I totally agree. There is a huge appetite to buy local; it is just that people do not know how to do that. Those of us who live in rural communities are privileged in a way, because we have all sorts of farm shops and we all know about them, but those who live in the cities do not get the same opportunity, other than when there is a local market or whatever. There is certainly an issue in trying to bring the best of rural England to the cities and other parts of the country so that they can understand and see the benefits—certainly in taste—that we can bring them.
There are other things we could do, such as introducing a crop insurance scheme that looks at the challenges farmers face when over a year we have bad weather and a crop fails. If we did that, we could have checks and balances to help our farmers. However, we need something that really works and not something that creates a milk mountain—that would be the wrong way forward. Of course, we need to invest in science, because if we are to move forward and increase our market share and footprint, we need investment in research to go ahead.
With regard to the fishermen, I entirely support all that my Cornish colleagues have said. The quota system does not work. I am not suggesting that we should cut off anyone from fishing in our waters, but it needs to be fairer, because at the moment the French quota for plaice is twice as big as ours, for Dover sole it is two thirds more and for cod it is five sixths more than ours. That really is not acceptable.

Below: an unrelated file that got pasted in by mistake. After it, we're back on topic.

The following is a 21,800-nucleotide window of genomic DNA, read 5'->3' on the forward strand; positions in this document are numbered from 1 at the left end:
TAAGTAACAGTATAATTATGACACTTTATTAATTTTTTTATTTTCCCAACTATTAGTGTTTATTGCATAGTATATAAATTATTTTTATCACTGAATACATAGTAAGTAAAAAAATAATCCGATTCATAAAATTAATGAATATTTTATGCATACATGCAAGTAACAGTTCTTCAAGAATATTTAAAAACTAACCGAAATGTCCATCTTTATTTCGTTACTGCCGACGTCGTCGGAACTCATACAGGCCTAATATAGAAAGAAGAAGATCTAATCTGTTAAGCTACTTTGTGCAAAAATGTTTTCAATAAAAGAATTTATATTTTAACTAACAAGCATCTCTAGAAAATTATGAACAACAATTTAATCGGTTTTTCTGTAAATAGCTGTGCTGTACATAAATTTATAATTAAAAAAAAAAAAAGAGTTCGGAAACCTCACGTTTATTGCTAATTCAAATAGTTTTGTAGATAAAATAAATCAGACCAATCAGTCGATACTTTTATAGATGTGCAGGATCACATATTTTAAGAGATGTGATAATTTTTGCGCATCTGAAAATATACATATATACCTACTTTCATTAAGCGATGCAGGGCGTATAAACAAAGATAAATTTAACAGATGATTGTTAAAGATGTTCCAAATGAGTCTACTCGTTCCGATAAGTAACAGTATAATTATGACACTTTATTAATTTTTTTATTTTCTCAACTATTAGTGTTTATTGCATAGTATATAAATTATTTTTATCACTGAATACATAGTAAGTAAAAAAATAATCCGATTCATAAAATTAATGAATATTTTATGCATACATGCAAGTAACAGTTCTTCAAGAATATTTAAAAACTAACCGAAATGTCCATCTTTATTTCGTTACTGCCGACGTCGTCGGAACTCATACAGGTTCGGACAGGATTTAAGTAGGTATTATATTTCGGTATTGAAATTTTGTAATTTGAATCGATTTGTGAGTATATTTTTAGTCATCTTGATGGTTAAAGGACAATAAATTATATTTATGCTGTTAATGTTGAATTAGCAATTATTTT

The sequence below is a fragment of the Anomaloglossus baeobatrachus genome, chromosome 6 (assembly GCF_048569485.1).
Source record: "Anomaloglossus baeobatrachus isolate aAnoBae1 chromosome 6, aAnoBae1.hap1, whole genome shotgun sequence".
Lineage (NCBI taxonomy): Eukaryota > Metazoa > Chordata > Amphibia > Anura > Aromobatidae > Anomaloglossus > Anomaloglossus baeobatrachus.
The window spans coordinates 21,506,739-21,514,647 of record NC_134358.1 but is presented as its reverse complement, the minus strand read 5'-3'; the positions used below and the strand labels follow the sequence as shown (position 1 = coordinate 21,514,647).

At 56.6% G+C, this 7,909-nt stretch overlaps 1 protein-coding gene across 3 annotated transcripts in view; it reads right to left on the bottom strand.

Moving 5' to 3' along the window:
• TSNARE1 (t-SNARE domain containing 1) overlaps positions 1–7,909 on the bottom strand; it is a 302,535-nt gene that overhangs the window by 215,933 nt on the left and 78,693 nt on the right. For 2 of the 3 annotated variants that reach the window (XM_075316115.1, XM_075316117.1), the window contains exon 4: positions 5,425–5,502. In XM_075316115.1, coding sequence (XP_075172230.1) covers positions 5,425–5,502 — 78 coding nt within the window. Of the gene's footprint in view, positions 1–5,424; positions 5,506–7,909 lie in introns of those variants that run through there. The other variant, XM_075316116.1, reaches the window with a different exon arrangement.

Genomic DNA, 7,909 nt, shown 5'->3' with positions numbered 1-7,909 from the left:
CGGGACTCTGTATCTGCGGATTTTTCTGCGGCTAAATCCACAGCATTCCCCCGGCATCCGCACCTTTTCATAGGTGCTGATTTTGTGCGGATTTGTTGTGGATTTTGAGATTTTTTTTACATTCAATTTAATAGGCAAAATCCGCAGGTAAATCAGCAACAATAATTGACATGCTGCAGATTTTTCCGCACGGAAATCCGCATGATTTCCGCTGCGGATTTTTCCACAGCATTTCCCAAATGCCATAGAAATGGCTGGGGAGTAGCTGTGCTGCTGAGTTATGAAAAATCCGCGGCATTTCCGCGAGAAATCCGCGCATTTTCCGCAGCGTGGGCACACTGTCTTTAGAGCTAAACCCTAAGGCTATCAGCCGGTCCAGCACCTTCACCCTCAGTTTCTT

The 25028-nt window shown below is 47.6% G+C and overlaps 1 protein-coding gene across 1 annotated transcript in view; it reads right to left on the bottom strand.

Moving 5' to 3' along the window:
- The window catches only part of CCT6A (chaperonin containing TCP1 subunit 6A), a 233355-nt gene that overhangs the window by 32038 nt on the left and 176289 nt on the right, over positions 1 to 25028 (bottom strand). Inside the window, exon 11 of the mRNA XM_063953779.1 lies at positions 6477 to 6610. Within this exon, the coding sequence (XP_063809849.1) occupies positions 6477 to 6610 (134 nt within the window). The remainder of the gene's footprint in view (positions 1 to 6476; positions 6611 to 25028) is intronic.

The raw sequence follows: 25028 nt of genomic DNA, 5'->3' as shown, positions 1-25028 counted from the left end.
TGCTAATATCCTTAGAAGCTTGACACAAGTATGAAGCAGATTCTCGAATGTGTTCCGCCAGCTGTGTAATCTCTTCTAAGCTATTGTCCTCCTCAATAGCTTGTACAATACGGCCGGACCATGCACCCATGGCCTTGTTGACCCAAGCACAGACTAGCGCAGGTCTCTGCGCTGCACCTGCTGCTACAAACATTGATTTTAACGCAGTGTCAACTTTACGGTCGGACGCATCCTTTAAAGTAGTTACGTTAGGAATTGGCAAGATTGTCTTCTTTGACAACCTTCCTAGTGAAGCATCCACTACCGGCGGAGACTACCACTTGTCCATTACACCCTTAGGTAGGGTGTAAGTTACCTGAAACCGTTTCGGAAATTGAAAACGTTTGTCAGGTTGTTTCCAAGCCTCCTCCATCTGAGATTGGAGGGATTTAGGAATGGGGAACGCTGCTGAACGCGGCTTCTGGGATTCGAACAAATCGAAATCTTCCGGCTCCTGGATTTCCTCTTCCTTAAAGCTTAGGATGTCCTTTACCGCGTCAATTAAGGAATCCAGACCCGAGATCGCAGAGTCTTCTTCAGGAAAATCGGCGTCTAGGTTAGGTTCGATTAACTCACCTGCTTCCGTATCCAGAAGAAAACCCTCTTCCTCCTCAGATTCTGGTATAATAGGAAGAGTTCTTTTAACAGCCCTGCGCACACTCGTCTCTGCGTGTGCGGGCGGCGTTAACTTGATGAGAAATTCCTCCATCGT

We need a fair quota system. We need also sustainable fishing—at the moment that is largely ignored in large parts of Europe—and to deal once and for all with the discard problem, because although the EU has talked about that for many years, we still have not resolved it. There is much to do, and I am absolutely sure that the British Government can put agriculture and fishing first.